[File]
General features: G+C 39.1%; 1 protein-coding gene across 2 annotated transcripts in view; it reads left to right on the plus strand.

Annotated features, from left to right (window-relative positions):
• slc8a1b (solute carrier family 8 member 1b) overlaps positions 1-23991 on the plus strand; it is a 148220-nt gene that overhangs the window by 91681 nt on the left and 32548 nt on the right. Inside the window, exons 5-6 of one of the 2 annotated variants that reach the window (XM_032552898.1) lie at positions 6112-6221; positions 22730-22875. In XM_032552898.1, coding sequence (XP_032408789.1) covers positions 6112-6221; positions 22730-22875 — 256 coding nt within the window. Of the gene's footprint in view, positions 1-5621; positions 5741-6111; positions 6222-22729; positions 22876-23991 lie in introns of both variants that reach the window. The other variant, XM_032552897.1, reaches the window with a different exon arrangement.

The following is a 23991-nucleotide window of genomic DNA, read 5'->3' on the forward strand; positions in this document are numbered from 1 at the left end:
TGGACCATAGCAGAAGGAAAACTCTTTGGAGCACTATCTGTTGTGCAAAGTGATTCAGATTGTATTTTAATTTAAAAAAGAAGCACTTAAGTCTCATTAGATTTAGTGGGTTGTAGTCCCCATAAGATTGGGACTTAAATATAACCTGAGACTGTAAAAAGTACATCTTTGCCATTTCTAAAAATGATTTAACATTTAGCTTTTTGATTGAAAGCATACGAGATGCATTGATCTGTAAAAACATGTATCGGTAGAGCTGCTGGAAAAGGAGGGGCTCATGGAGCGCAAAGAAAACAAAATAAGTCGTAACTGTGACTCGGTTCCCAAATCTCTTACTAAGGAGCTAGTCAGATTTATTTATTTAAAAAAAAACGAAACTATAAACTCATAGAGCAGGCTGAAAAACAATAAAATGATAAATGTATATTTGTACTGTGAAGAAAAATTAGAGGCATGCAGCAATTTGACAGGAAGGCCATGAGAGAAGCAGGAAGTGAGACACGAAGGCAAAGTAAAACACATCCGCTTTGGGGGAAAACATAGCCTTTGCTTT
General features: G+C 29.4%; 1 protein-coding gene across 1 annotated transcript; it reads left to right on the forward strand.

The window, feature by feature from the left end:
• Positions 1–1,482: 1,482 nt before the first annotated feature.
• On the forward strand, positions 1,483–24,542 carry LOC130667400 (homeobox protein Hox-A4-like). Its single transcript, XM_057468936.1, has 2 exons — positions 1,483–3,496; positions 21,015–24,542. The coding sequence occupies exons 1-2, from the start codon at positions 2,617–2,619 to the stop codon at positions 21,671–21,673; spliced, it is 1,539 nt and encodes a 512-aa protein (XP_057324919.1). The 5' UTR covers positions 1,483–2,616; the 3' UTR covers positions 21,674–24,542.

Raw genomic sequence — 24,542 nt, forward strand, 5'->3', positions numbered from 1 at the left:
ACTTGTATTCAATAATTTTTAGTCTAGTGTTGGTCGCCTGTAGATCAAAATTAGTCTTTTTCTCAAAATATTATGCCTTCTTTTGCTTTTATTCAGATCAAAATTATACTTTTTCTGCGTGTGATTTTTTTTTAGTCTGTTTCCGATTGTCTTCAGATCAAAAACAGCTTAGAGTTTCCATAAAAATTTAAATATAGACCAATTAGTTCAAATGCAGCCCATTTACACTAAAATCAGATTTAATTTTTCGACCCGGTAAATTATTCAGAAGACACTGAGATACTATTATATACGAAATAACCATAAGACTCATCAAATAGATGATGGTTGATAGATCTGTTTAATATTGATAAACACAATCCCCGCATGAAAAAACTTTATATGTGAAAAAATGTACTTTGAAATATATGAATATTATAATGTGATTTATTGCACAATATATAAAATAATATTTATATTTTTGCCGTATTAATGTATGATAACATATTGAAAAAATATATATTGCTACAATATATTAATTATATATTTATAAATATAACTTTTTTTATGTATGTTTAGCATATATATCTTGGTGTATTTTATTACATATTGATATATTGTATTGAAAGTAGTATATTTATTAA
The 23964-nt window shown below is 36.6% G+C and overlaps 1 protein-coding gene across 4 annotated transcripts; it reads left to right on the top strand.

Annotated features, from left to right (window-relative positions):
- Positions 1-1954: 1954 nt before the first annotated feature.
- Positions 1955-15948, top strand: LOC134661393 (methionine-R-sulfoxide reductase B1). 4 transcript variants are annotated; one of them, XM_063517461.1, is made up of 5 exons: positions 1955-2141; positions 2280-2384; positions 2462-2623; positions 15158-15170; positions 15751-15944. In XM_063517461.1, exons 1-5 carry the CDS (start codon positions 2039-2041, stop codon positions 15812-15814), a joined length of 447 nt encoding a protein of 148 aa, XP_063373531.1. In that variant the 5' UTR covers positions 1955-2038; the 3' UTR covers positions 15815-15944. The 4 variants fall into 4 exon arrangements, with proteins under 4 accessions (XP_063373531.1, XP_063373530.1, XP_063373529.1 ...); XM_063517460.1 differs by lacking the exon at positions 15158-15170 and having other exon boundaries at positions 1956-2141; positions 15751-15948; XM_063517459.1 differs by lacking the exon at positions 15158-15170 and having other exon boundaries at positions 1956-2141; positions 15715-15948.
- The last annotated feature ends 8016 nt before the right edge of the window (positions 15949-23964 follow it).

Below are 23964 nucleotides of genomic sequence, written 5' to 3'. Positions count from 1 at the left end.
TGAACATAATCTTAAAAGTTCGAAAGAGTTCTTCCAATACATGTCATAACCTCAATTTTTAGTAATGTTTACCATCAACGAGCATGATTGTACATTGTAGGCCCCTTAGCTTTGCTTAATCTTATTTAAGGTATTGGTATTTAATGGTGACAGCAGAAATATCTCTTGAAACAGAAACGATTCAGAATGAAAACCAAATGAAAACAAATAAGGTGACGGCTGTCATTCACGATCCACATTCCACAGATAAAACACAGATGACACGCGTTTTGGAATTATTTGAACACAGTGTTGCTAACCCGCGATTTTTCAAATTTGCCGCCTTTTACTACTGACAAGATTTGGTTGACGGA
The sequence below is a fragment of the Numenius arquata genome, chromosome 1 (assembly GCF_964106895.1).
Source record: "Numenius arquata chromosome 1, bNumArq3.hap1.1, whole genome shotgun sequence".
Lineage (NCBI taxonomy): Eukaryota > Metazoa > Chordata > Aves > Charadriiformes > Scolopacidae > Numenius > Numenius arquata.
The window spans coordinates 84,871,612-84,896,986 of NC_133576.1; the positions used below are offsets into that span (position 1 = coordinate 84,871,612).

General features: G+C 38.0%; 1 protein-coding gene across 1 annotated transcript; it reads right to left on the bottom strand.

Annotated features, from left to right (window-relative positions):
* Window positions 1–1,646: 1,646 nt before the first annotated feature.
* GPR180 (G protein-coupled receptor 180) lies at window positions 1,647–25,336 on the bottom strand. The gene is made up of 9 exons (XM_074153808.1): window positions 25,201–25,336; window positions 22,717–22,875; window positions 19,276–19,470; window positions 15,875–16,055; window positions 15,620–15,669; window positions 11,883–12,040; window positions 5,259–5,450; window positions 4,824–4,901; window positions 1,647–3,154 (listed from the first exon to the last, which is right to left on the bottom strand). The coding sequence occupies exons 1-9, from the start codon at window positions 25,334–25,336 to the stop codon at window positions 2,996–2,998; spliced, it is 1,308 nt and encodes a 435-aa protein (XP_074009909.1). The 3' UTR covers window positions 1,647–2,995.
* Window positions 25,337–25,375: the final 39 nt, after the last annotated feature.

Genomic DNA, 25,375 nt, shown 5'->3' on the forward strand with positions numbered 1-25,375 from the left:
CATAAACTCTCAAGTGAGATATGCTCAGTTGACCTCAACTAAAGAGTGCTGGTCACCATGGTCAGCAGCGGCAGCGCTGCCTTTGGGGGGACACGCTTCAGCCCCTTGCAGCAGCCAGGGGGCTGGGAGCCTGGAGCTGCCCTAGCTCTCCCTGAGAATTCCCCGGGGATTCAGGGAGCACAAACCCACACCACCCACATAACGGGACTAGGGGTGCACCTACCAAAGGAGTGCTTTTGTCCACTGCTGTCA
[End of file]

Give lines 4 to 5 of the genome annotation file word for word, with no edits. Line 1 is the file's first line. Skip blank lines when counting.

The following is a 23991-nucleotide window of genomic DNA, read 5'->3' on the forward strand; positions in this document are numbered from 1 at the left end:
TGGACCATAGCAGAAGGAAAACTCTTTGGAGCACTATCTGTTGTGCAAAGTGATTCAGATTGTATTTTAATTTAAAAAAGAAGCACTTAAGTCTCATTAGATTTAGTGGGTTGTAGTCCCCATAAGATTGGGACTTAAATATAACCTGAGACTGTAAAAAGTACATCTTTGCCATTTCTAAAAATGATTTAACATTTAGCTTTTTGATTGAAAGCATACGAGATGCATTGATCTGTAAAAACATGTATCGGTAGAGCTGCTGGAAAAGGAGGGGCTCATGGAGCGCAAAGAAAACAAAATAAGTCGTAACTGTGACTCGGTTCCCAAATCTCTTACTAAGGAGCTAGTCAGATTTATTTATTTAAAAAAAAACGAAACTATAAACTCATAGAGCAGGCTGAAAAACAATAAAATGATAAATGTATATTTGTACTGTGAAGAAAAATTAGAGGCATGCAGCAATTTGACAGGAAGGCCATGAGAGAAGCAGGAAGTGAGACACGAAGGCAAAGTAAAACACATCCGCTTTGGGGGAAAACATAGCCTTTGCTTT